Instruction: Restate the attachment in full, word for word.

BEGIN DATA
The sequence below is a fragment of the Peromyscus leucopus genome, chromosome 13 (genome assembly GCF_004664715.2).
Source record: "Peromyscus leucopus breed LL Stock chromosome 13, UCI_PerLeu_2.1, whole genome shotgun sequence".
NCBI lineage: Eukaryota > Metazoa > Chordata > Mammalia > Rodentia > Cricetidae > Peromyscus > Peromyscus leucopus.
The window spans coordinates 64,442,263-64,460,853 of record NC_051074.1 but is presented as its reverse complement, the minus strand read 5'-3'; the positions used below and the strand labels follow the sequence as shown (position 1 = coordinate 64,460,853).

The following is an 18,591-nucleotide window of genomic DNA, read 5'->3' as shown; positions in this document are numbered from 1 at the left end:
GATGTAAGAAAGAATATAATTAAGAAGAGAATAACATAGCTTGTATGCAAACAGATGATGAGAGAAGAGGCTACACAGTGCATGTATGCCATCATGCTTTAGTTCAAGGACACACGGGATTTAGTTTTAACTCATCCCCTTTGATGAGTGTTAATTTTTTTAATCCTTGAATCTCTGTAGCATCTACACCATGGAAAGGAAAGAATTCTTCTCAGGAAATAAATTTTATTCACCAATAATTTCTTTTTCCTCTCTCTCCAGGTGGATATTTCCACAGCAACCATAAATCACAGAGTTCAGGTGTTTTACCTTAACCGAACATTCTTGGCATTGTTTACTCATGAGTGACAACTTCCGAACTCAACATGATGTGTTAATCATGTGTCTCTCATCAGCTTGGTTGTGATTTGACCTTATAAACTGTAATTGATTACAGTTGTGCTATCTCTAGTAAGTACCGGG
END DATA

The sequence below is a fragment of the Peromyscus leucopus genome, chromosome 13 (genome assembly GCF_004664715.2).
Source record: "Peromyscus leucopus breed LL Stock chromosome 13, UCI_PerLeu_2.1, whole genome shotgun sequence".
NCBI lineage: Eukaryota > Metazoa > Chordata > Mammalia > Rodentia > Cricetidae > Peromyscus > Peromyscus leucopus.
The window spans coordinates 64,442,263-64,460,853 of record NC_051074.1 but is presented as its reverse complement, the minus strand read 5'-3'; the positions used below and the strand labels follow the sequence as shown (position 1 = coordinate 64,460,853).

The following is an 18,591-nucleotide window of genomic DNA, read 5'->3' as shown; positions in this document are numbered from 1 at the left end:
GATGTAAGAAAGAATATAATTAAGAAGAGAATAACATAGCTTGTATGCAAACAGATGATGAGAGAAGAGGCTACACAGTGCATGTATGCCATCATGCTTTAGTTCAAGGACACACGGGATTTAGTTTTAACTCATCCCCTTTGATGAGTGTTAATTTTTTTAATCCTTGAATCTCTGTAGCATCTACACCATGGAAAGGAAAGAATTCTTCTCAGGAAATAAATTTTATTCACCAATAATTTCTTTTTCCTCTCTCTCCAGGTGGATATTTCCACAGCAACCATAAATCACAGAGTTCAGGTGTTTTACCTTAACCGAACATTCTTGGCATTGTTTACTCATGAGTGACAACTTCCGAACTCAACATGATGTGTTAATCATGTGTCTCTCATCAGCTTGGTTGTGATTTGACCTTATAAACTGTAATTGATTACAGTTGTGCTATCTCTAGTAAGTACCGGG